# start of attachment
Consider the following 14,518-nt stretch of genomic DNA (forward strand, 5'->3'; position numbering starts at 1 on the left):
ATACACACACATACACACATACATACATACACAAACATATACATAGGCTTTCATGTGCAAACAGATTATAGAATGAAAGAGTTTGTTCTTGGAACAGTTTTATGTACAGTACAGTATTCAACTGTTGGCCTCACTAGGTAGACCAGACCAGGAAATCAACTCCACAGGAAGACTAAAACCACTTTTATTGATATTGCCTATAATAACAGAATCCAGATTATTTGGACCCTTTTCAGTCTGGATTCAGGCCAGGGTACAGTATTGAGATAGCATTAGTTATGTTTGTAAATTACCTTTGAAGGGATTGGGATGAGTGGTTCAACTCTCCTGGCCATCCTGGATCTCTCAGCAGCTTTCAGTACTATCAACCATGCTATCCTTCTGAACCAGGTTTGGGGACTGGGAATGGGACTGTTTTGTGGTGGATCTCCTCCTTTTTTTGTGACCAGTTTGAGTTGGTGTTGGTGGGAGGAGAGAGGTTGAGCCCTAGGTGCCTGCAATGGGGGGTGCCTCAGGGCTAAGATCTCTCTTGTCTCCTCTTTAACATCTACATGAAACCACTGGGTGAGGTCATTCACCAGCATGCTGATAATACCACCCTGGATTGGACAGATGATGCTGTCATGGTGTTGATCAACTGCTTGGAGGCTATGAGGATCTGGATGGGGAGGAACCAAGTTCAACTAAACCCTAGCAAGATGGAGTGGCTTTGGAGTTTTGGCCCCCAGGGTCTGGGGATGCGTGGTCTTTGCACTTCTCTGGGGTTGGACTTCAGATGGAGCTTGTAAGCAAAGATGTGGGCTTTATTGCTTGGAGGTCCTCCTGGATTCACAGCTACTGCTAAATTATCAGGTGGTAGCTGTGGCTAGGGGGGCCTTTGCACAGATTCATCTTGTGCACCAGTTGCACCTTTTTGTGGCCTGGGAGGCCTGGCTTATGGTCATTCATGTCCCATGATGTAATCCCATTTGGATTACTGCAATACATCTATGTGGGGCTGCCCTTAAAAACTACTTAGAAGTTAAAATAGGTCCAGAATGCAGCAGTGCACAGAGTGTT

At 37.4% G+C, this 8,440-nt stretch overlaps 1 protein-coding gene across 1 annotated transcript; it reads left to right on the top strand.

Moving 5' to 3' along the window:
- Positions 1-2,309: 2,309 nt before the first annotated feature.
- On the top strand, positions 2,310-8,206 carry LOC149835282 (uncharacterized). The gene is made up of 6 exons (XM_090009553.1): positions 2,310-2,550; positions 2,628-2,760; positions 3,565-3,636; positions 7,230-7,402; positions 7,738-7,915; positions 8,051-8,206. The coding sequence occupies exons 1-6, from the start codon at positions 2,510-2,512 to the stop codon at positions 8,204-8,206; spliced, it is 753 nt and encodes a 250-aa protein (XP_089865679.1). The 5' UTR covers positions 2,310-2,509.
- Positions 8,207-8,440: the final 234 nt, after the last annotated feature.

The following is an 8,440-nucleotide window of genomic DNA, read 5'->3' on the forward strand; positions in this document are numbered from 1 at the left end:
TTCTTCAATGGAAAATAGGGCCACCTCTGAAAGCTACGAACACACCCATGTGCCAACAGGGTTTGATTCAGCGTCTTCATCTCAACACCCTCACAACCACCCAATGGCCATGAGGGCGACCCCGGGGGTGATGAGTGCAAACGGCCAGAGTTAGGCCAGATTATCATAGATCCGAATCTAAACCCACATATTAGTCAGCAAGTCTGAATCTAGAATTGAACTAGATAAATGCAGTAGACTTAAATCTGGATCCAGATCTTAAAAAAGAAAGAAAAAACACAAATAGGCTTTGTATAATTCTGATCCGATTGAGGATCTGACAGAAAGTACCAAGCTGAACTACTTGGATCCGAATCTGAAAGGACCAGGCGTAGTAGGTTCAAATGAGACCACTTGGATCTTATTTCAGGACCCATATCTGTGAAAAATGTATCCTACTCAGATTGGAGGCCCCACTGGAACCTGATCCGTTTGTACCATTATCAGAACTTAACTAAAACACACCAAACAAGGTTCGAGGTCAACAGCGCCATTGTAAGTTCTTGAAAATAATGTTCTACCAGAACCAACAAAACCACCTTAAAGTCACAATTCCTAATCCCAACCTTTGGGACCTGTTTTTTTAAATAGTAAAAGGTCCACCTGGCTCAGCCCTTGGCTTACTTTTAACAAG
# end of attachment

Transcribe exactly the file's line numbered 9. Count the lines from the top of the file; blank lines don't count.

TTCTTCAATGGAAAATAGGGCCACCTCTGAAAGCTACGAACACACCCATGTGCCAACAGGGTTTGATTCAGCGTCTTCATCTCAACACCCTCACAACCACCCAATGGCCATGAGGGCGACCCCGGGGGTGATGAGTGCAAACGGCCAGAGTTAGGCCAGATTATCATAGATCCGAATCTAAACCCACATATTAGTCAGCAAGTCTGAATCTAGAATTGAACTAGATAAATGCAGTAGACTTAAATCTGGATCCAGATCTTAAAAAAGAAAGAAAAAACACAAATAGGCTTTGTATAATTCTGATCCGATTGAGGATCTGACAGAAAGTACCAAGCTGAACTACTTGGATCCGAATCTGAAAGGACCAGGCGTAGTAGGTTCAAATGAGACCACTTGGATCTTATTTCAGGACCCATATCTGTGAAAAATGTATCCTACTCAGATTGGAGGCCCCACTGGAACCTGATCCGTTTGTACCATTATCAGAACTTAACTAAAACACACCAAACAAGGTTCGAGGTCAACAGCGCCATTGTAAGTTCTTGAAAATAATGTTCTACCAGAACCAACAAAACCACCTTAAAGTCACAATTCCTAATCCCAACCTTTGGGACCTGTTTTTTTAAATAGTAAAAGGTCCACCTGGCTCAGCCCTTGGCTTACTTTTAACAAG